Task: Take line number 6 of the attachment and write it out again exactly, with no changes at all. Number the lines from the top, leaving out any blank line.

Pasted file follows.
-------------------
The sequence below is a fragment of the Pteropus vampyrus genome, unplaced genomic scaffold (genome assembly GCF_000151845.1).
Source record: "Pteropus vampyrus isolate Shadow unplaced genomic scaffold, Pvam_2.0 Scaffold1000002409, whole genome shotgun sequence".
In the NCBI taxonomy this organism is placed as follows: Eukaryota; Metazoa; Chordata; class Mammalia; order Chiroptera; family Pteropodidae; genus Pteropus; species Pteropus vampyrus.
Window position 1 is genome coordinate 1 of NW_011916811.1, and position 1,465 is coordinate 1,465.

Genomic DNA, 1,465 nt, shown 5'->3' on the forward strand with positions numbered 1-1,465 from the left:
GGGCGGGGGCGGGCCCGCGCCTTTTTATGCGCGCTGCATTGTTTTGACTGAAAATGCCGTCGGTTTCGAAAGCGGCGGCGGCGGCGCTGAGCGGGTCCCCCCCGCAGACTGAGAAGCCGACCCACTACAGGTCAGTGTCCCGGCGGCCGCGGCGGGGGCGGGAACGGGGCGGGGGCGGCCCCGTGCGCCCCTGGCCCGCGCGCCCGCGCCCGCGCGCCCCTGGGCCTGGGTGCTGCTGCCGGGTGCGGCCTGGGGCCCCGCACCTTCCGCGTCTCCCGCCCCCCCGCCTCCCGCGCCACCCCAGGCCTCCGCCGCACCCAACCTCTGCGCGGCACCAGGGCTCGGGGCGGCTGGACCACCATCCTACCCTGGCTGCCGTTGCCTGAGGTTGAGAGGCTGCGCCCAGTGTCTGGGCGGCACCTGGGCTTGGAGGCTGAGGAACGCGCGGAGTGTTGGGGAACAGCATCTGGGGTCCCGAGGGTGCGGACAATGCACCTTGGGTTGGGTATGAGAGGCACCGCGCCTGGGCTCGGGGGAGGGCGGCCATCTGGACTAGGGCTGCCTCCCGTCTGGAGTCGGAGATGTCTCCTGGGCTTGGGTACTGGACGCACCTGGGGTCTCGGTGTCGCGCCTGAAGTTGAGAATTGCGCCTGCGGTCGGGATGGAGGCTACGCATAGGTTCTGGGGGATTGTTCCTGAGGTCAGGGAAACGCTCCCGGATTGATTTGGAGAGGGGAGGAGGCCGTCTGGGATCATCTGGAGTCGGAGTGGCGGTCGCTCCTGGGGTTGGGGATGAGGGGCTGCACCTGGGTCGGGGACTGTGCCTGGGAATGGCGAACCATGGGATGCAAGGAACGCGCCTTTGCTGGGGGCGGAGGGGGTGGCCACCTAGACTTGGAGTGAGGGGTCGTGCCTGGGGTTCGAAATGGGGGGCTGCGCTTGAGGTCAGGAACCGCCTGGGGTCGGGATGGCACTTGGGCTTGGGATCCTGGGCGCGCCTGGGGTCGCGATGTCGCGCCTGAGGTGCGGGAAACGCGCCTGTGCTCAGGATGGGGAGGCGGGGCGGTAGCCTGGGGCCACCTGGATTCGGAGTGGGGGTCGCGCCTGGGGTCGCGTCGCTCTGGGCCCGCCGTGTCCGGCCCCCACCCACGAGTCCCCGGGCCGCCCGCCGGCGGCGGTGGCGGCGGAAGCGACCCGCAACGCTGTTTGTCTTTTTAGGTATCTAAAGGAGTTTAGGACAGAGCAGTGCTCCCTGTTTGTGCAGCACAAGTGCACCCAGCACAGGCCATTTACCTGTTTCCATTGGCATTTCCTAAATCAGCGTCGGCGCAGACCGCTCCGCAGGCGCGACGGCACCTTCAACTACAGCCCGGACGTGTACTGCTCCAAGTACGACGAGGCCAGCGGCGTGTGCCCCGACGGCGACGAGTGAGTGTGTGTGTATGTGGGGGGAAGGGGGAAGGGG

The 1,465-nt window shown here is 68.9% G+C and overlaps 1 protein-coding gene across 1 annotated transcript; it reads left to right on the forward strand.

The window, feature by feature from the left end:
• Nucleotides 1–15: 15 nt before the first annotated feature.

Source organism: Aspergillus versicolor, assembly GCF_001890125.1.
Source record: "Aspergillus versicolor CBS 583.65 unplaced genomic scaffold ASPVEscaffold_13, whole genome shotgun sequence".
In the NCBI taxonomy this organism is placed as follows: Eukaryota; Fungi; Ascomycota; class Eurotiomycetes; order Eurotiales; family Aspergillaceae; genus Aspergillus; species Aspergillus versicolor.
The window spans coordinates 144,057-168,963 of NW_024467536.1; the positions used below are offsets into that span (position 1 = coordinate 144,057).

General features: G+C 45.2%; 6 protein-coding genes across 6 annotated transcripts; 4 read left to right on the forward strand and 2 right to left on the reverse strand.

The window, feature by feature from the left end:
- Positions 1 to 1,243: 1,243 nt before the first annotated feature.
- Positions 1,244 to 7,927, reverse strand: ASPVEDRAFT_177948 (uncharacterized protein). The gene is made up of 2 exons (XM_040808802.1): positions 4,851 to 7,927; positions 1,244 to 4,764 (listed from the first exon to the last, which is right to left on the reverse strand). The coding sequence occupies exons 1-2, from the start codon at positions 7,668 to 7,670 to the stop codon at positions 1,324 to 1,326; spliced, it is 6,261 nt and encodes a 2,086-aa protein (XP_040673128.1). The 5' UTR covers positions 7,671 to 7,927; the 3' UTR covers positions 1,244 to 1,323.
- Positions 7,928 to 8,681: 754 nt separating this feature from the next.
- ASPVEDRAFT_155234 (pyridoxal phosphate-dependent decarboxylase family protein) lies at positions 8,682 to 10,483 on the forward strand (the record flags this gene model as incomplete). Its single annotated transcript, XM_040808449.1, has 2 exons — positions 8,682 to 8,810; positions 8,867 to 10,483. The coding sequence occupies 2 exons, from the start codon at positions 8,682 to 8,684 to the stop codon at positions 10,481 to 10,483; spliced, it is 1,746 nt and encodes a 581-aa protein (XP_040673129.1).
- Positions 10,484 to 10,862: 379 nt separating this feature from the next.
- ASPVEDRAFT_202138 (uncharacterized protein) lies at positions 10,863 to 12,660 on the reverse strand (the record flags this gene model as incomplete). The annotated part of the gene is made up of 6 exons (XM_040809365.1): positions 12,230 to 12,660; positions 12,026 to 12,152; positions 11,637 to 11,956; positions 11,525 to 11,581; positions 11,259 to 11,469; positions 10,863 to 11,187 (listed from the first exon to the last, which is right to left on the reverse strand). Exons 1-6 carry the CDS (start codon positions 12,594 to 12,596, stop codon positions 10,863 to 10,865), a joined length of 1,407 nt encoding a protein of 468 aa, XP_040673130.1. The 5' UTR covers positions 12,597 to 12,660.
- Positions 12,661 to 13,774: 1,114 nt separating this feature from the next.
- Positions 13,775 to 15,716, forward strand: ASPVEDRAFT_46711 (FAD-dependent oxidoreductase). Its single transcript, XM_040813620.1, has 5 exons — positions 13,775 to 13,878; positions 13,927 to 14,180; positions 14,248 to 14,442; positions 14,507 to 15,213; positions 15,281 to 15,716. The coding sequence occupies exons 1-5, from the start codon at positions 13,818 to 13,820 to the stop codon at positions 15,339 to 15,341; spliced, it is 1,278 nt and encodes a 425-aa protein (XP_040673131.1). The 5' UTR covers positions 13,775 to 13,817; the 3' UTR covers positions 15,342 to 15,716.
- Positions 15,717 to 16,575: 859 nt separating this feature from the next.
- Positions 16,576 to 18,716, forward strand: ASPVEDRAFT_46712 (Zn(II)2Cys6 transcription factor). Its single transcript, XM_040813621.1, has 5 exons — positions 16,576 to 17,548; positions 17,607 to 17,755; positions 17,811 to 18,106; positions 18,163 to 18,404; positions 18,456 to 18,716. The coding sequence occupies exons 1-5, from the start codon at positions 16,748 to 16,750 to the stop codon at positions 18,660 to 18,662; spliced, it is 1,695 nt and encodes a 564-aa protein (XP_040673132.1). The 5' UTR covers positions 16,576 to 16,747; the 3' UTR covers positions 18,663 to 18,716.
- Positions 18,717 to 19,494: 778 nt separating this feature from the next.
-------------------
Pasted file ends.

GGGCGGGGGCGGGCCCGCGCCTTTTTATGCGCGCTGCATTGTTTTGACTGAAAATGCCGTCGGTTTCGAAAGCGGCGGCGGCGGCGCTGAGCGGGTCCCCCCCGCAGACTGAGAAGCCGACCCACTACAGGTCAGTGTCCCGGCGGCCGCGGCGGGGGCGGGAACGGGGCGGGGGCGGCCCCGTGCGCCCCTGGCCCGCGCGCCCGCGCCCGCGCGCCCCTGGGCCTGGGTGCTGCTGCCGGGTGCGGCCTGGGGCCCCGCACCTTCCGCGTCTCCCGCCCCCCCGCCTCCCGCGCCACCCCAGGCCTCCGCCGCACCCAACCTCTGCGCGGCACCAGGGCTCGGGGCGGCTGGACCACCATCCTACCCTGGCTGCCGTTGCCTGAGGTTGAGAGGCTGCGCCCAGTGTCTGGGCGGCACCTGGGCTTGGAGGCTGAGGAACGCGCGGAGTGTTGGGGAACAGCATCTGGGGTCCCGAGGGTGCGGACAATGCACCTTGGGTTGGGTATGAGAGGCACCGCGCCTGGGCTCGGGGGAGGGCGGCCATCTGGACTAGGGCTGCCTCCCGTCTGGAGTCGGAGATGTCTCCTGGGCTTGGGTACTGGACGCACCTGGGGTCTCGGTGTCGCGCCTGAAGTTGAGAATTGCGCCTGCGGTCGGGATGGAGGCTACGCATAGGTTCTGGGGGATTGTTCCTGAGGTCAGGGAAACGCTCCCGGATTGATTTGGAGAGGGGAGGAGGCCGTCTGGGATCATCTGGAGTCGGAGTGGCGGTCGCTCCTGGGGTTGGGGATGAGGGGCTGCACCTGGGTCGGGGACTGTGCCTGGGAATGGCGAACCATGGGATGCAAGGAACGCGCCTTTGCTGGGGGCGGAGGGGGTGGCCACCTAGACTTGGAGTGAGGGGTCGTGCCTGGGGTTCGAAATGGGGGGCTGCGCTTGAGGTCAGGAACCGCCTGGGGTCGGGATGGCACTTGGGCTTGGGATCCTGGGCGCGCCTGGGGTCGCGATGTCGCGCCTGAGGTGCGGGAAACGCGCCTGTGCTCAGGATGGGGAGGCGGGGCGGTAGCCTGGGGCCACCTGGATTCGGAGTGGGGGTCGCGCCTGGGGTCGCGTCGCTCTGGGCCCGCCGTGTCCGGCCCCCACCCACGAGTCCCCGGGCCGCCCGCCGGCGGCGGTGGCGGCGGAAGCGACCCGCAACGCTGTTTGTCTTTTTAGGTATCTAAAGGAGTTTAGGACAGAGCAGTGCTCCCTGTTTGTGCAGCACAAGTGCACCCAGCACAGGCCATTTACCTGTTTCCATTGGCATTTCCTAAATCAGCGTCGGCGCAGACCGCTCCGCAGGCGCGACGGCACCTTCAACTACAGCCCGGACGTGTACTGCTCCAAGTACGACGAGGCCAGCGGCGTGTGCCCCGACGGCGACGAGTGAGTGTGTGTGTATGTGGGGGGAAGGGGGAAGGGG